Instructional software and readability

Research Basis for Merit Software:
Instructional software and readability

Since the educational psychologist Edward L. Thorndike began researching English vocabulary lists in the 1920s, formulas for readability have followed the general premise that the more often a reader encounters a word, the easier it is for him or her to remember and understand it. Delineating reading levels and choosing vocabulary lists for educational software—just as for traditional classroom texts—requires careful balance. Software reading content must be difficult enough to challenge students with new words as well as with more complex sentences. Content, however, must remain simple enough for students to be able to complete a software level through reading, concentration and practice.

Educational software should involve an up-to-date approach to readability. First, formula-use should employ major approaches for calculating readability: estimating the number of unfamiliar words versus the number of syllables per word and sentence length. Then, a variety of additional factors should always be considered. Tone, content, organization and design all influence the extent to which students regard a particular text as simple or difficult.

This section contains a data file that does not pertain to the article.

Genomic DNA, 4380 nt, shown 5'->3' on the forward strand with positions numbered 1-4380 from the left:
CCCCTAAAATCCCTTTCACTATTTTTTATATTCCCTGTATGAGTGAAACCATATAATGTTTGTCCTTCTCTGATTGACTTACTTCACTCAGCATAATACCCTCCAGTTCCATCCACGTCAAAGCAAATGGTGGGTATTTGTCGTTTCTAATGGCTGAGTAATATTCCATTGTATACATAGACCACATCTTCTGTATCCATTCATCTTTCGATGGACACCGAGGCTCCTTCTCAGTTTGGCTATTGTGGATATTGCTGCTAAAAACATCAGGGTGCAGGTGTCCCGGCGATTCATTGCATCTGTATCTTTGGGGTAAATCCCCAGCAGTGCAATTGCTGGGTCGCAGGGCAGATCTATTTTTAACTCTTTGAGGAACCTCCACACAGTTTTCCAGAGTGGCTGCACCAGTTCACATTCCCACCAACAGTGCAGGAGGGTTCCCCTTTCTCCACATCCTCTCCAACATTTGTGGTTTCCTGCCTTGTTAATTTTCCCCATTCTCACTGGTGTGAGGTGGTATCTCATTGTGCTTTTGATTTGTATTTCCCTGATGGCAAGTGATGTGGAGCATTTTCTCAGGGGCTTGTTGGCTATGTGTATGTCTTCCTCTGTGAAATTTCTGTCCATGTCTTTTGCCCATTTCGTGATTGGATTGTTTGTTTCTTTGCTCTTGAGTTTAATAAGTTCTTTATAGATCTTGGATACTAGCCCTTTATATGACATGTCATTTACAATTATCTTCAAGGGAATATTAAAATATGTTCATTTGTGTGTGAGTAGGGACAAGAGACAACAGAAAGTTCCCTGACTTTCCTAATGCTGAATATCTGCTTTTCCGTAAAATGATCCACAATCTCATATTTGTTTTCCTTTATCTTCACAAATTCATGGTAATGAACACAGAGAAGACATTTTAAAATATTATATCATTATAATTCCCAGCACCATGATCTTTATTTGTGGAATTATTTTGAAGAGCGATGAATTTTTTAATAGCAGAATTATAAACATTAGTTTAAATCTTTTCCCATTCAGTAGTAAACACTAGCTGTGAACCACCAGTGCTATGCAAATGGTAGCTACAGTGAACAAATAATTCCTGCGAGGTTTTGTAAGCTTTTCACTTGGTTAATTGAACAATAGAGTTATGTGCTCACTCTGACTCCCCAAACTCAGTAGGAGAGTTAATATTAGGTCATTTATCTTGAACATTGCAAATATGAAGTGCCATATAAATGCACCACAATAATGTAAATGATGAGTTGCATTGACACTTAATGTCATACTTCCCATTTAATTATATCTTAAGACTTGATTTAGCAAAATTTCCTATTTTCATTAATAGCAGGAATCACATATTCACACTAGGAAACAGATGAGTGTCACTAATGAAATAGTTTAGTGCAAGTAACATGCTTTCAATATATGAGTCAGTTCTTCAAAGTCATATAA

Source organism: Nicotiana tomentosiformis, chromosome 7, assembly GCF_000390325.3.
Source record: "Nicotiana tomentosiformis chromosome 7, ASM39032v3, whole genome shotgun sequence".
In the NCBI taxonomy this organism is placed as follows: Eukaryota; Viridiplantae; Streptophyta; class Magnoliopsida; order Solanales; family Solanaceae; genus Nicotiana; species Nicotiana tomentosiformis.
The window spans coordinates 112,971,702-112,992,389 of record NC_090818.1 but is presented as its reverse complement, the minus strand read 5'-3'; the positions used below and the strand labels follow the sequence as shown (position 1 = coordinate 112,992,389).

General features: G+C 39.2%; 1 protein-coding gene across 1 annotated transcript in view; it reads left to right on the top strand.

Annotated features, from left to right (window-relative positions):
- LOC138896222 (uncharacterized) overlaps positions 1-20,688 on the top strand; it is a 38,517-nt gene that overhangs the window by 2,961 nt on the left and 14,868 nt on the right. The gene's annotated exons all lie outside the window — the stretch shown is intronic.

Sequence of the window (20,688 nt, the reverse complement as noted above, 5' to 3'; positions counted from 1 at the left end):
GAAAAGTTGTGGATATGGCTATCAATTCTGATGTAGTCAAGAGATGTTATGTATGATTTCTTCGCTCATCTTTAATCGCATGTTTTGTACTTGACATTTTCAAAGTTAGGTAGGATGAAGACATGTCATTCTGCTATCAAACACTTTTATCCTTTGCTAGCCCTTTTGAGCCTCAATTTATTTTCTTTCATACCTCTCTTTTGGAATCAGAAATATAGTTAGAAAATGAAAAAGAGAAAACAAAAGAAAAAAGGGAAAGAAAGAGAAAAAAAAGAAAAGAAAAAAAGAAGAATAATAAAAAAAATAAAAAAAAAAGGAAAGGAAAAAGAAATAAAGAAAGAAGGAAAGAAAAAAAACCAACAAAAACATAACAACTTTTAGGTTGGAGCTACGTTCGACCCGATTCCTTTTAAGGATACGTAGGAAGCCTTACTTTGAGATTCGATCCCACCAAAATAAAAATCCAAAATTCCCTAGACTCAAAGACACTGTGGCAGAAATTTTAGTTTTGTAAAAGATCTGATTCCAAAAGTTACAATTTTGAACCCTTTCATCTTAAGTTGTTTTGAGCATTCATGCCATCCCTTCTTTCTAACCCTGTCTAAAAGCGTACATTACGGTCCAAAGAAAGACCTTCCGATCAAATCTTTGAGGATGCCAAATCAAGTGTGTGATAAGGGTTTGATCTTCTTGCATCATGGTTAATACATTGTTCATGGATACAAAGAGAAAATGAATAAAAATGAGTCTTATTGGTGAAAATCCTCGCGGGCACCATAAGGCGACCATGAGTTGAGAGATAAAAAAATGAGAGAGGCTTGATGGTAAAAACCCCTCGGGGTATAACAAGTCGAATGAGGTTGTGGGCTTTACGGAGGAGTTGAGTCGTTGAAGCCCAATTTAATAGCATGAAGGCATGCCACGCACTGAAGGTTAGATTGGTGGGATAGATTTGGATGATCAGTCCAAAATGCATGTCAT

One major purpose of educational technology is to help students practice the most crucial reading skills: figuring out vocabulary from context, while re-enforcing key vocabulary words within a beginning context that demonstrates meaning. These skills should be re-enforced by practice and by the constant interactivity — including text-to-speech capability — which software provides. Merit Software’s own reading levels and vocabulary lists are based partly on the Dale List of 3,000 Easy Words, the Harris-Jacobson Core Vocabulary and the EDL Core Vocabulary, along with advice from educational practitioners about current classroom materials.

According to the National Assessment of Educational Progress (U.S. Department of Education, 1998), students at an advanced reading level ought to be able to demonstrate overall understanding, provide literal and inferential information, use background knowledge, draw conclusions, and judge text critically as well as offer answers showing careful thought. Yet learners can only progress to such a point after they have basic skills in place. Merit believes that a major goal of educational software is to address such questions, going beyond what the traditional classroom can do in helping students to bridge the gap.

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